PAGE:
I was busy being politically involved this weekend. Thursday, I visited the Calgary aero-space museum for a hastily-organized gathering of active Liberal members with a visit from Liberal leader Michael Ignatieff. About 150 of us spent an hour at this event, and I was able to bang off some good pictures of the leader and some members. I was asked by several organizers to send them my best shots for potential use on websites and media. Cool. Spontaneous photojournalism. A few of my better shots are now on my gallery website for your viewing pleasure.
On Friday, I put in a 3/4 work day and then drove up to Edmonton in the afternoon to attend a Liberal Party of Canada in Alberta convention, featuring a Friday-night dinner for, you guessed it, Michael Ignatieff. The dinner attracted a very large audience – reported to be 800 strong – which is very impressive for a Liberal event in Alberta. Other dignitaries at the dinner included Dr. David Swann, Alberta Liberal Party leader and former doctor of Doctors Without Borders, as well as senators and organizers.
Michael Ignatieff’s impressions upon me continue to grow. His oratory skills are superb. He speaks clearly and parlays his messages in very plain terms – exhibiting a sincere belief and understanding of them. His timing is impeccable. His speeches are passionate and deliberate, building up the crowd and also giving them time to pause and think. But the content of his speeches are as entirely wonderful as how he presents them. His arguments make sense. They are rational and sincere. There are no hollow thoughts safely delivered to a predictable audience, nor loose ends, empty promises or rousing hyperbole. And as I discussed with my table and his personal assistant at the hotel lounge afterwards, what he said to his audience in Edmonton backs up and gives reason to what we read and have heard in the media and is the exact same message he’ll deliver in Quebec, Nova Scotia and British Columbia. He’s not trying to convince us of one thing and then a different region of another. His arguments are planned, uniform and are national in scope despite having very localized meaning.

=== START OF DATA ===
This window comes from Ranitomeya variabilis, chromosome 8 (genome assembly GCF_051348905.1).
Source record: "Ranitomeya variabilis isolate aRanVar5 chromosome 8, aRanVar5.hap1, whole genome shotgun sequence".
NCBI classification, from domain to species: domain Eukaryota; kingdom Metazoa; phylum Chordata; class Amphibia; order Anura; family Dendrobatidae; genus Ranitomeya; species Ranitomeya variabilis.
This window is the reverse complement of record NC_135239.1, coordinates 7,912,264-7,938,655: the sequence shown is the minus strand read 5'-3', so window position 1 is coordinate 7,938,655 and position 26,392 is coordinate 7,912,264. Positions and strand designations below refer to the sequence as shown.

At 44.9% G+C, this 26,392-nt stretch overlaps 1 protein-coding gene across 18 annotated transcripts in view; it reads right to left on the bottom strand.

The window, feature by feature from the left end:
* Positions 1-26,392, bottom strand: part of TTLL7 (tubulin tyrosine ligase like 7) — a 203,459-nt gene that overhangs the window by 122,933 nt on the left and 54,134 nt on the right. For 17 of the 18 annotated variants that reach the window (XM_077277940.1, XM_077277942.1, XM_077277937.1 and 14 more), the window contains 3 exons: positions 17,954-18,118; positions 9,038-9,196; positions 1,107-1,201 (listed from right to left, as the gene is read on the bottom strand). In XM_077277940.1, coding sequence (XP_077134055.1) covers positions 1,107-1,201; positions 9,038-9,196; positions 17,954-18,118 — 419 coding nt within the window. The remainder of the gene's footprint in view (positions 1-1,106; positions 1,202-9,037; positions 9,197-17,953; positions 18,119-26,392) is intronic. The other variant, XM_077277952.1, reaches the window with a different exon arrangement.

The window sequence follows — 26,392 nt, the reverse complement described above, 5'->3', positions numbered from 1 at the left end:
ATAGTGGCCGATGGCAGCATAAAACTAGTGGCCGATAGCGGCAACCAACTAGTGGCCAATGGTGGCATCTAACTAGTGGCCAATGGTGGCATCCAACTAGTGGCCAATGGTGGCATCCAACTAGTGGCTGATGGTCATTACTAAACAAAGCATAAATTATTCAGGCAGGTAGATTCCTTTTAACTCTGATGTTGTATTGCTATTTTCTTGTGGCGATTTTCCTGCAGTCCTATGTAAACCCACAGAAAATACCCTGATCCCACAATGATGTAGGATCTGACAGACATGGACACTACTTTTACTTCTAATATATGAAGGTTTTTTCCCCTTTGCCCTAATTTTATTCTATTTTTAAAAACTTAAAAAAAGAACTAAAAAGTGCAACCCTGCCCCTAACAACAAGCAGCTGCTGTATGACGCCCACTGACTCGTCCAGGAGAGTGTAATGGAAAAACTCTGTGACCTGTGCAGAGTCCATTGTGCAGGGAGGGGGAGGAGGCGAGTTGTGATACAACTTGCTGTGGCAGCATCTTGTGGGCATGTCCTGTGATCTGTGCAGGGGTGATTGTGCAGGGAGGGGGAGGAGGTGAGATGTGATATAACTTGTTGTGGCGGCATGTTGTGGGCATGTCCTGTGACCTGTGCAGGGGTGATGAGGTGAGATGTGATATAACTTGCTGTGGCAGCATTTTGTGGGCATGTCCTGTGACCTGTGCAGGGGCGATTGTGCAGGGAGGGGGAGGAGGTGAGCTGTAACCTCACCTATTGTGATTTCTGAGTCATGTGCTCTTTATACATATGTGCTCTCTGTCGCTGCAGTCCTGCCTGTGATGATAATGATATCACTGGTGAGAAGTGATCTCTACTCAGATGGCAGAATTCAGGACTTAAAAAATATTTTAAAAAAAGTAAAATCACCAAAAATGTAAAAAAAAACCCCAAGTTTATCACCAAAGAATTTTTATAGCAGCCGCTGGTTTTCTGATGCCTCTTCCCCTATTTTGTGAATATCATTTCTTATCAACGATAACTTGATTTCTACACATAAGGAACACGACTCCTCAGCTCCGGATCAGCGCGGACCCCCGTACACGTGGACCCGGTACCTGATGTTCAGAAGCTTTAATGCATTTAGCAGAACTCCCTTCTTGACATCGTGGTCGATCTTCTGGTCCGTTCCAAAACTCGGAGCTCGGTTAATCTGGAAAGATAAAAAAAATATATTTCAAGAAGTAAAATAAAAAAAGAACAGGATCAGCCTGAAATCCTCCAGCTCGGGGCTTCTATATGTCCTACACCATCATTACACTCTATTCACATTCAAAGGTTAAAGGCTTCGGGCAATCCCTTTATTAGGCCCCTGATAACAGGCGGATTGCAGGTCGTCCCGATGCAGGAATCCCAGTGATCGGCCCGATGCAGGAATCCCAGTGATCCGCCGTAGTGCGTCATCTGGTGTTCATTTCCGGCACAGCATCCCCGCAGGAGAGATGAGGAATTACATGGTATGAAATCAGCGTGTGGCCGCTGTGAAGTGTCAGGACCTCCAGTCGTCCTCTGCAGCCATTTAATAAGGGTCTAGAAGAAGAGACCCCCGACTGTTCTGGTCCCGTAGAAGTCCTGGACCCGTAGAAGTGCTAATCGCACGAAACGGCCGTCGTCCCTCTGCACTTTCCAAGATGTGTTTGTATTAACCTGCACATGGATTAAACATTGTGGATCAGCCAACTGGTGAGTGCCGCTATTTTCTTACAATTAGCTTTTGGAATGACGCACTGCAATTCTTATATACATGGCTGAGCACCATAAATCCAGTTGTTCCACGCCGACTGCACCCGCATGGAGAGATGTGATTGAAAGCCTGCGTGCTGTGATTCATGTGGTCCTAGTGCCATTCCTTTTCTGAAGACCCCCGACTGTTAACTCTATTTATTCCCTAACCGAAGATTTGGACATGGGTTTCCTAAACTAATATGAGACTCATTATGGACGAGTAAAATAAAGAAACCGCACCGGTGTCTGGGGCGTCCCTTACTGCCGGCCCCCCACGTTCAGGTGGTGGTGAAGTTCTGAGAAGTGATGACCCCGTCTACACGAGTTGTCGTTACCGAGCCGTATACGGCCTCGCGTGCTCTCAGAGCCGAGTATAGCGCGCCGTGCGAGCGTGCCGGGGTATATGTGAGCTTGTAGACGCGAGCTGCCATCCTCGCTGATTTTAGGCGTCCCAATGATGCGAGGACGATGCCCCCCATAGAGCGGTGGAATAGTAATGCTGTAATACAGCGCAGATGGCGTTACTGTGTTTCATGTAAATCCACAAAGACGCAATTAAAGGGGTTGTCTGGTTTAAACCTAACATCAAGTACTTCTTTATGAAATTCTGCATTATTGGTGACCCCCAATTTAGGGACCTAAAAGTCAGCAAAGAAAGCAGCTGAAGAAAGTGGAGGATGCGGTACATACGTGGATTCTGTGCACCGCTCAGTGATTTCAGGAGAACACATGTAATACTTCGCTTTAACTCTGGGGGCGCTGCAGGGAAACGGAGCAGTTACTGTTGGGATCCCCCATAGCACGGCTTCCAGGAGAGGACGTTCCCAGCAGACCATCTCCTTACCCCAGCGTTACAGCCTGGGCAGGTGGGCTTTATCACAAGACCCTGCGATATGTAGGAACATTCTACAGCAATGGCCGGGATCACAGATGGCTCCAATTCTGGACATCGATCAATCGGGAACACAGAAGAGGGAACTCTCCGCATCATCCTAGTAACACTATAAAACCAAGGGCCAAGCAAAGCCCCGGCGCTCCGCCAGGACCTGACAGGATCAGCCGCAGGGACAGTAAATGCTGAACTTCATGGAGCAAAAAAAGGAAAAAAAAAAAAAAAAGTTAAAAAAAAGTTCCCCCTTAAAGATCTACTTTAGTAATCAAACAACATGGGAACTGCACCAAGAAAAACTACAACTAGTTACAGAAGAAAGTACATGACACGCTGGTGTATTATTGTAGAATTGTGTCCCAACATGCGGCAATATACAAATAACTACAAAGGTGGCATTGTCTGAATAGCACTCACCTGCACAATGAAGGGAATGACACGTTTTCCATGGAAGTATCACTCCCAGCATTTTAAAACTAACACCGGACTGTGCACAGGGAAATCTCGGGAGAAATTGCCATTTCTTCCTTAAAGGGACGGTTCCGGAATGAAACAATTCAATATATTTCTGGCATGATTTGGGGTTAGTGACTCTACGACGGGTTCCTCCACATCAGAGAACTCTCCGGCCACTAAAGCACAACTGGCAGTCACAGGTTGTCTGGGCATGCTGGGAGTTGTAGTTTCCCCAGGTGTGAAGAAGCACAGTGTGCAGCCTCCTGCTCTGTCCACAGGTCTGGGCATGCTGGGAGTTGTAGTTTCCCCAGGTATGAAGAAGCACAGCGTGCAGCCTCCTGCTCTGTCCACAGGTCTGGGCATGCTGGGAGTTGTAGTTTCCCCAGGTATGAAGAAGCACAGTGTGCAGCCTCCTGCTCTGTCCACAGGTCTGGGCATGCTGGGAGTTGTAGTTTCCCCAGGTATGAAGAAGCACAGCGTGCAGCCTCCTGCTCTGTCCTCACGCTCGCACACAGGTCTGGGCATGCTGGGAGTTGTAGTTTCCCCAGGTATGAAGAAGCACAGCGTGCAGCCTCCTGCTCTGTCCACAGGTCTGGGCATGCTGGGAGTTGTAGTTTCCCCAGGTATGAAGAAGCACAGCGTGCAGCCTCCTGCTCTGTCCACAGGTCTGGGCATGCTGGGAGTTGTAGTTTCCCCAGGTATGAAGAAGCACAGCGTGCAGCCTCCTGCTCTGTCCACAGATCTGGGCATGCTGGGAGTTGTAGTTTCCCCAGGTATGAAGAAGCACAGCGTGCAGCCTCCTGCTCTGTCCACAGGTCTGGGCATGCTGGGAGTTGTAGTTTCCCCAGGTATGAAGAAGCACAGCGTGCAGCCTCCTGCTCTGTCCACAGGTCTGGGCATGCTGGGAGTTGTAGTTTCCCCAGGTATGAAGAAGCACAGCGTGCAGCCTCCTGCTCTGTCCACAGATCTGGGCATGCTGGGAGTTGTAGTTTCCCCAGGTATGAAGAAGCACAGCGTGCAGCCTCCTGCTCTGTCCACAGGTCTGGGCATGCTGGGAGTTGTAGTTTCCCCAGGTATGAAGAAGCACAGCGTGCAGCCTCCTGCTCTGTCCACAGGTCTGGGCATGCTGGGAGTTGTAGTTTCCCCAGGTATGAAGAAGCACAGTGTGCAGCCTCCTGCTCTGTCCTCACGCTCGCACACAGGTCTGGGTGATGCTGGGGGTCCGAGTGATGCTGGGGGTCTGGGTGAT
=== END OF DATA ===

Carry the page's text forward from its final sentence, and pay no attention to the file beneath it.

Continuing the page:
Michael Ignatieff is not just a good politician; he is a good person and he is very sharp, articulate, learned and intelligent. These are the kinds of strengths that every politician wants in their arsenal, but aren’t often realized in politics. They are shaped and honed from a life outside of politics; a life spent thinking critically, writing numerous texts and novels, and teaching at schools like Harvard.
Sadly, most politicians (including Justin Trudeau, whose full potential I fear for for these reasons) are groomed for a life in politics from a very early age, and the basis of the behaviors they learn is how to carefully tread water with very little reality imparted on their reason and character.
Some of the strongest messages from both of Michael’s speeches and the foundational meaning behind them, are as follows:
– the Liberals will run candidates in every riding in Canada in the next election
– Michael is visiting and has visited nearly every populated centre in Canada only two months into the job
– He is especially dignifying the West (western provinces such as BC, Alberta and Saskatchewan) and bringing light, sympathy and attention to not only western arguments, but taking an objective, careful and occasionally uncharacteristically western stance on some of them as well
– Michael dignifies the existence and significance of Alberta’s oilsands, but reinforces a middle ground in that we must act responsibly and tactfully yet recognize their national economic impact
– he challenges the conservative methodology behind negative PR and character assassination, and their deliberate divisiveness, lack of transparency and inability to think or plan long-term on behalf of Canadians
Michael’s reasoning behind these messages stem from a central belief in national unity and pure ideology in terms of the role and responsibility of government. His resolve is that the Liberals are a national party and that any governing party ought to represent the interests of the entire nation, not just urban centers or specific, vote-rich provinces. His arguments are in deference to any other party – his success will not depend on bringing down his counterparts in other parties, because they are arguments that fight on real terms for all to see. He wants Canadians to vote for ideas, not in the name of fear. Sound familiar?
The thing about Michael Ignatieff is that he is not so shallow as to simply spin successful arguments from south of the border. His arguments are concentrated, deep and sound. They reflect critical thought emanating a very thoughtful person, and make him a very easy person to vote for and elect. It is little wonder that the Conservatives are taking their time to see where they can attack from, and what foibles they can latch on to. Because Stephen Harper does not campaign on what he stands for – that much has been proven several times in the last few years. Stephen Harper has previously campaigned on how poor Canadians’ alternatives are and why he is the only sensible choice, however these days I feel a wind of change on our horizon, and it’s not simply another southern Alberta chinook.